ASK A DESIGNER: Using trendy ‘Ultra Violet’ hue in decor
When the Pantone Color Institute recently announced its color of the year for 2018, the vibrant “Ultra Violet,” it might have seemed a natural fit for fashion and cosmetics.
“Ultra Violet is a color that’s almost like a neutral in fashion now,” says New York-based interior designer Brett Beldock. “Every newscaster you see is wearing a purple tie.”
But this rich violet is more challenging to use well in home decorating. It can easily overpower a room, and needs to be paired carefully with other shades.
We’ve ask Beldock and two other interior designers — Abbe Fenimore, founder of the Dallas-based design firm Studio Ten 25, and Jessica McClendon, founder of the Los Angeles-based design firm Glamour Nest — for advice on bringing his trendy, bold color into home decor in ways that won’t quickly go out of style.
BEST FOR BEDROOMS
McClendon says violet can bring a touch of luxury to bedrooms, especially when used sparingly in rich upholstery fabrics. “Go with a deeper or dustier shade for a more mature look or brighter for a playful, younger vibe,” she says. “If you want a softer, more feminine feel, opt for a less saturated or paler tone.”
One key is choosing the right fabric: “If you are thinking about using purple on an upholstered item, opt for fabrics rich in texture or feel,” McClendon says. “Think silk, velvet, chenille, textured woven or even an interesting print. I’m not a fan of just plain solid purple twill cotton because it ends up feeling flat and looking not high-quality.”
Along with fabrics, Fenimore likes using violet for accessories in the bedroom “for a rich and sophisticated feel. Amethyst accents like lamps, picture frames or small accessories stacked on books work well,” she says.
Ultra Violet “can be bold and take over a room quickly if it’s not balanced correctly,” says Fenimore. So use it as a supporting player only.
Choose color combinations that make Ultra Violet feel like a part of the room, instead of taking over, she says. Good partners might be celadon green, lavender and soft pink. That palette, with a touch of Ultra Violet, would be beautiful in a modern wallpaper used in a small space like a powder room.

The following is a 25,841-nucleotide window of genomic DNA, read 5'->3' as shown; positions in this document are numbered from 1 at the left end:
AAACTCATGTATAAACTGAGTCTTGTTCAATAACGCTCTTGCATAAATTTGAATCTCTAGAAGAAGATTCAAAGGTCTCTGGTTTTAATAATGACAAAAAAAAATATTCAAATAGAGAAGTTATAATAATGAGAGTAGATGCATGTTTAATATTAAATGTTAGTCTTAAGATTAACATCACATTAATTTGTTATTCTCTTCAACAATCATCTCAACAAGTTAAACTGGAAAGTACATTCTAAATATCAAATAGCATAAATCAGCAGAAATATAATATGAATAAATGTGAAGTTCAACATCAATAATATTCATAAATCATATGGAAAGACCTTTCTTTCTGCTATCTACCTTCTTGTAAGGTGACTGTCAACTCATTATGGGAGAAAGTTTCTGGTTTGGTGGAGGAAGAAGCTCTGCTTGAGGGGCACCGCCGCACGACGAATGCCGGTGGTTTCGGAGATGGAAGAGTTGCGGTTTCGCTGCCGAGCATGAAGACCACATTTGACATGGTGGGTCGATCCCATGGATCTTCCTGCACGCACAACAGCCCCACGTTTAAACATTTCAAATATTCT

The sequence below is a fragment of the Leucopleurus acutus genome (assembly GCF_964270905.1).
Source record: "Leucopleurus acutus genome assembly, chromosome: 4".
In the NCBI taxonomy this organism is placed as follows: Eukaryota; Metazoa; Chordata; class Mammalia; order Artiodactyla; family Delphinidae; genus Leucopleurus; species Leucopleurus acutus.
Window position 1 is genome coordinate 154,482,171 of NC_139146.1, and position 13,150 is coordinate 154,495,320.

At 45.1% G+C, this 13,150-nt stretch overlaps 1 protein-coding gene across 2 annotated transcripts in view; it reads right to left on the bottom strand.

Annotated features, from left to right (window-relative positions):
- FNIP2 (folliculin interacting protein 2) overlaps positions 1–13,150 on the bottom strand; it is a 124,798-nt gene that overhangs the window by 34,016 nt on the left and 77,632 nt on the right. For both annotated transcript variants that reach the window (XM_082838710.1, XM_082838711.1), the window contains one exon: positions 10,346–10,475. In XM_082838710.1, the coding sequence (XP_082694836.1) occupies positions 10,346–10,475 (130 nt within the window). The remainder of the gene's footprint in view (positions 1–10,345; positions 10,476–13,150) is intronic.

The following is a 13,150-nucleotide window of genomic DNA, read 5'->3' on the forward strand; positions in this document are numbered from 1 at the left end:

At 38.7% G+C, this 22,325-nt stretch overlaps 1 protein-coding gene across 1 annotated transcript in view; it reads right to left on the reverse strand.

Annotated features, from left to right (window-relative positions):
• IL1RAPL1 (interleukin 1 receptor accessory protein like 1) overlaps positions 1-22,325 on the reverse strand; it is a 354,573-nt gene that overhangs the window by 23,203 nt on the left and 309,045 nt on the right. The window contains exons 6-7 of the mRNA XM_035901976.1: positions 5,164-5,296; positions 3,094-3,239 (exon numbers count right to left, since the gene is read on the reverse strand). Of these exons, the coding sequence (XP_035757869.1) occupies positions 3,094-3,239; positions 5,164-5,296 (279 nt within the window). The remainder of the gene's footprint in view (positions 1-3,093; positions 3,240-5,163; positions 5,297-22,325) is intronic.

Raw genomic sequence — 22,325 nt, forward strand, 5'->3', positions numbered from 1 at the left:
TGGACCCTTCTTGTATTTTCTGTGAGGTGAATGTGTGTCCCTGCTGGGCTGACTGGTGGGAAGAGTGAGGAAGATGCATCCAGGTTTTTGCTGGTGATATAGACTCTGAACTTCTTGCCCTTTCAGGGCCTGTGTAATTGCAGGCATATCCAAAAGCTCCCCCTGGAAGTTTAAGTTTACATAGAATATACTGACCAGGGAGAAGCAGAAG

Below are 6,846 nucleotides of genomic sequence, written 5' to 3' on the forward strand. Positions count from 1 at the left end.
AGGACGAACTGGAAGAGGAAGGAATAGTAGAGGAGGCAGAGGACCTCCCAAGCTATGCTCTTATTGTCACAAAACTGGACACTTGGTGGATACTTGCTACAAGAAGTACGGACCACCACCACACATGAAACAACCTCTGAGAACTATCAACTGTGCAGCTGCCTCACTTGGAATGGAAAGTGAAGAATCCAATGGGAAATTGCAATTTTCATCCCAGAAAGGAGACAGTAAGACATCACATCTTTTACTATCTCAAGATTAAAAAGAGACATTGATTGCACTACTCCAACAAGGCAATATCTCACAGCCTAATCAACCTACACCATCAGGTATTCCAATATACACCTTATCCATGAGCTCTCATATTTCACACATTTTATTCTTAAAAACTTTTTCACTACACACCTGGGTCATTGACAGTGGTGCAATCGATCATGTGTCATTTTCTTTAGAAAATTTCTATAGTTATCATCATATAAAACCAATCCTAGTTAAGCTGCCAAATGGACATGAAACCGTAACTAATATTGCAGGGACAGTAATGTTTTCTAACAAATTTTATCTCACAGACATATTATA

Beldock loves violet with white, heather gray, khaki, olive or camel. And a mix of violet, chocolate brown and white, she says, would have a smartly retro 1970s feel that could look very fresh today.
One warning about color pairings: “I would avoid mixing the color with red,” says Fenimore. “Together, the two shades will quickly take over a room and create an environment with too much anxiety.”
BE WARY OF WALLS
If you’re considering painting your walls violet, Beldock suggests testing a large swatch first. McClendon agrees: “Make sure you look at large samples of the paint before committing. Purple is a hard color, and it straddles a fine line between super-luxurious and cheap. You have to be really thoughtful when choosing a purple paint color.”
Look at the samples in different lights and in different parts of the room.
Two ways to moderate violet’s impact on walls: Use it only on a single accent wall, Beldock suggests, or bring it in as part of a wallpaper pattern.
In her own wall covering designs, she has used violet as a solid backdrop covered with images rendered in crisp white, or as a playful accent over a simple white background.
HOW MUCH IS TOO MUCH?
Ultra Violet a statement color, McClendon says. So even though it’s popular right now, “don’t commit to painting a room or a large piece of furniture unless it works for your true style.”
But if you love it, go all in.
“I’ve seen rooms that were all purple and amazing,” she says. “Again, it goes back to what your true style is and how you want your space to feel.”